but, of course death is seamier and a bit more .. well... heavy.. so the whole memory of a death would be different from that of a birth.

But, you know,,, the coolness of a doctor who can smoothly move from one patient to another is sometimes interpreted as coldness, which is truly not the case! And sometimes when you walk between places in a hospital, and you are talking over the phone or even laughing over something with your friend, it is considered very wrong.

I feel it's being very hard on doctors. Yes, there is illness and death in a hospital but then, there's also cure and birth.... amidst all this, a doctor whose every day would begin and end in that hospital cannot actually just keep roaming around with a grim face!!!!

I don't know! but sometimes i feel this world is very hard on docs!
Sunitha said…
Admire Doctors so much. I'm a software professional, and some times , I feel relaxed that the max harm I do would be to spoil somebody's report .. :) Doctors work deals with Life and its so many million uncertainties. Loved the post.
Meety said…
;( for once.. I feel good about being an Engr.. at least my work is not dependent on somebody's health/life...More to that.. I know death is an unavoidable situation in any doctors life... You guys always had my admiration for being the one to save lives... Doctors rock :D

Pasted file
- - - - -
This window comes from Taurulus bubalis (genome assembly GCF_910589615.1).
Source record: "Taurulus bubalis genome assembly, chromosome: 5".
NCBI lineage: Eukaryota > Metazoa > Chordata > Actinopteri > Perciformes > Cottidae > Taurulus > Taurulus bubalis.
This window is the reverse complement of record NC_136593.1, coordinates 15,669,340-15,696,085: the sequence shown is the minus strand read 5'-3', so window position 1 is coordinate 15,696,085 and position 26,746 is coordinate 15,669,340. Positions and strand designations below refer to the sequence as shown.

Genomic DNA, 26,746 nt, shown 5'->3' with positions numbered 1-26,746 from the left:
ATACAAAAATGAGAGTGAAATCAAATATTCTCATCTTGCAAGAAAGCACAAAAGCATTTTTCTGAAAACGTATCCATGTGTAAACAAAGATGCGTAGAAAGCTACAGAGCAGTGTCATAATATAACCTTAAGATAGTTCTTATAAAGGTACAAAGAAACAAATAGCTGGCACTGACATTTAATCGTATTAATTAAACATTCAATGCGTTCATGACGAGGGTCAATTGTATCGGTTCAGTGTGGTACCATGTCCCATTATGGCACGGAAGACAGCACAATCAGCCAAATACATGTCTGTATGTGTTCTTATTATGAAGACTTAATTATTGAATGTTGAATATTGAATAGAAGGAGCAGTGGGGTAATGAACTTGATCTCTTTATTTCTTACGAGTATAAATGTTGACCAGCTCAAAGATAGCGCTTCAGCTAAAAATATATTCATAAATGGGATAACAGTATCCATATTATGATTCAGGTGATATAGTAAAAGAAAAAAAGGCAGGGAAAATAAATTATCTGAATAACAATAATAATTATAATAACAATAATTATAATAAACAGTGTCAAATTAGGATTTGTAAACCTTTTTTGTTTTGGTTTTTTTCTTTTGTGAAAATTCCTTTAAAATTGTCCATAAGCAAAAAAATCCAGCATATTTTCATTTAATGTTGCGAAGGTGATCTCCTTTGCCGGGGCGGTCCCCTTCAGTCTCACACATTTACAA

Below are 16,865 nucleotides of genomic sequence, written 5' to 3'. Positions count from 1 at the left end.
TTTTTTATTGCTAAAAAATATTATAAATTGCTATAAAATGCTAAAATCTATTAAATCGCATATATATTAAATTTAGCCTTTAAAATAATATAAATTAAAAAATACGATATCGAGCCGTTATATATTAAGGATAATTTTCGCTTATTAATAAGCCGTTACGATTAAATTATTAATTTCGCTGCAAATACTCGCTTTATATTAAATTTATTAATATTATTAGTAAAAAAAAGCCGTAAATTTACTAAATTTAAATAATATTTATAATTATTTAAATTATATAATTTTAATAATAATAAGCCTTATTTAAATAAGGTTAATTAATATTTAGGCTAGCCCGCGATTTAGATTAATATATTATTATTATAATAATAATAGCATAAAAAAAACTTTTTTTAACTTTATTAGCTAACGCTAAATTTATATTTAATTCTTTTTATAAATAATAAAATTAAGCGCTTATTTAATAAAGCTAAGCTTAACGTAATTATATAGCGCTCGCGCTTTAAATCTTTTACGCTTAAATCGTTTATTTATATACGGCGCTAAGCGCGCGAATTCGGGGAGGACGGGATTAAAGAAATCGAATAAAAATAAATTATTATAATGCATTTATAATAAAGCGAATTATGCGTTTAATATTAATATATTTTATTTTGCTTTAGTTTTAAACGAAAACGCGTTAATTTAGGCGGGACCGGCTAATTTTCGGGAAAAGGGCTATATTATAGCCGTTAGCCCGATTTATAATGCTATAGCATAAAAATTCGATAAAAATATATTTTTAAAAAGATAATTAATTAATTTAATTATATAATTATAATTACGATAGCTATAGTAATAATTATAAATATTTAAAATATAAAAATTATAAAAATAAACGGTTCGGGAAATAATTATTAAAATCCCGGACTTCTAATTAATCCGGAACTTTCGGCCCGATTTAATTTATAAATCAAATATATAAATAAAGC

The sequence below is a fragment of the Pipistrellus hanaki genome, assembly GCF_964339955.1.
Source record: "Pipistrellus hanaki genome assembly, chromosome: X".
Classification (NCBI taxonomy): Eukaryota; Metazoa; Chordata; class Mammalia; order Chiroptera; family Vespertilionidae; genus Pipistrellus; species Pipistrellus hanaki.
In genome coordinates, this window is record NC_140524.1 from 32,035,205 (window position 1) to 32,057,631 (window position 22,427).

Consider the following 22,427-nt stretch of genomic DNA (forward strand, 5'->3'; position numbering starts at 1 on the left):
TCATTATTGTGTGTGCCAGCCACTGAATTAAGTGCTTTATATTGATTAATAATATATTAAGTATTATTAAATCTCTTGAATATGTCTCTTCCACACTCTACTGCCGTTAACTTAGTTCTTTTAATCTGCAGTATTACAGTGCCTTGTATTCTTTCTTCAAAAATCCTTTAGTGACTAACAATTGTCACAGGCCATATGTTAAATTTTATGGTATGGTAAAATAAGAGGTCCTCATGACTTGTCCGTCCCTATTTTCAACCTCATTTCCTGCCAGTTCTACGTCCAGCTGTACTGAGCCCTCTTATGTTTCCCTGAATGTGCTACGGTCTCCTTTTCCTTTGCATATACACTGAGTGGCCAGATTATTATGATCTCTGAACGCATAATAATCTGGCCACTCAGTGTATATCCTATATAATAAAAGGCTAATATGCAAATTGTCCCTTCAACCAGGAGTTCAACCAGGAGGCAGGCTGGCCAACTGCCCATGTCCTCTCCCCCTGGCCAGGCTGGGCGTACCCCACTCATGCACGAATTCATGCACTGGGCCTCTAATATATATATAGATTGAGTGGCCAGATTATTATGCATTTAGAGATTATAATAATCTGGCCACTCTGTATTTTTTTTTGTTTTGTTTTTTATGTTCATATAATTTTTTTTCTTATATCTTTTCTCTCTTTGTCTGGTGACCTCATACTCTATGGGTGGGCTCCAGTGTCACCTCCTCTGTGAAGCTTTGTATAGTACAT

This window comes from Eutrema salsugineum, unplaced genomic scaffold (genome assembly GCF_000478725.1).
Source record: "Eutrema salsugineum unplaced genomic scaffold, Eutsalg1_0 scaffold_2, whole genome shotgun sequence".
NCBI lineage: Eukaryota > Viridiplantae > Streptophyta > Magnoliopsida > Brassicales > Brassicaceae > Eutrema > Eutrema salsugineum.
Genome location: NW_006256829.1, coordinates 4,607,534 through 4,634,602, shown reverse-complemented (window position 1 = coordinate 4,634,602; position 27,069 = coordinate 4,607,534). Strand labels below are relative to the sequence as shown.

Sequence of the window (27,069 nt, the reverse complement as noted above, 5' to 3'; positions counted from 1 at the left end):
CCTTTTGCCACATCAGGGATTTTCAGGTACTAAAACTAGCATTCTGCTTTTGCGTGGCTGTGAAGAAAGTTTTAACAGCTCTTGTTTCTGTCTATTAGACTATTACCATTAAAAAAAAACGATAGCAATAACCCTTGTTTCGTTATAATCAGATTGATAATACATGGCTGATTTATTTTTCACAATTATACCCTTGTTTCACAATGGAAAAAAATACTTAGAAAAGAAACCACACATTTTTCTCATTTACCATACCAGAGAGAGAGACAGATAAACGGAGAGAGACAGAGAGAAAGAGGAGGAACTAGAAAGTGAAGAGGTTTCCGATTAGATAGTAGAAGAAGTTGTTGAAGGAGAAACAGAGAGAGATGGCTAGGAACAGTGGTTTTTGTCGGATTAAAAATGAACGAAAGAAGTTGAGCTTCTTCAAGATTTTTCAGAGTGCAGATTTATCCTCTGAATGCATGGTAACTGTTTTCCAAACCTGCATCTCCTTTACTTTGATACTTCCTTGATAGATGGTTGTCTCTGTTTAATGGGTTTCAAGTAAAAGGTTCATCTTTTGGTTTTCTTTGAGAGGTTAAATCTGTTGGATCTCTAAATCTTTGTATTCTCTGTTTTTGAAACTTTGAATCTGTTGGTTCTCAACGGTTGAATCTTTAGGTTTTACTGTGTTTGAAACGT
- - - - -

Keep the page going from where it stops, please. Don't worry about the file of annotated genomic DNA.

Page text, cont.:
I won't sugarcoat it... our lives can be hell. I've done literally 1000s of surgeries and yet, every time my heart races as I take in the next one.. will everything go alright? What could go wrong and how many seconds do i have to correct it before it turns fatal.
We are considered cold and heartless... honestly, is there any other way to survive watching people die day in and out? Not have enough money for food for their children and watch them die slowly and painfully... so many doctors themselves quit the profession because they cant handle it. I will never blame them for a moment either.
Almas, I remember my first delivery for a different reason.. the mothers name was Shakeela :-d !!

And yes, as I was describing in an above comment, people called it cold hearted but they dont see how much of a struggle it is to survive through that.. a single posting in ICU is enough to scar a regular person for life, I always feel.

As for smiling et al, I try to find my own balance.. being an anaesthetist has that advantage.. I stay behind the drapes most of the time so patients rarely know me in the wards .. 8-)
A senior staff member was just talking on that yesterday. How his parents were in the garment business and some days, he wishes he had stuck to the family business, because the worst that can happen is your sales go down... atleast noones life is at stake. I totally agree with him.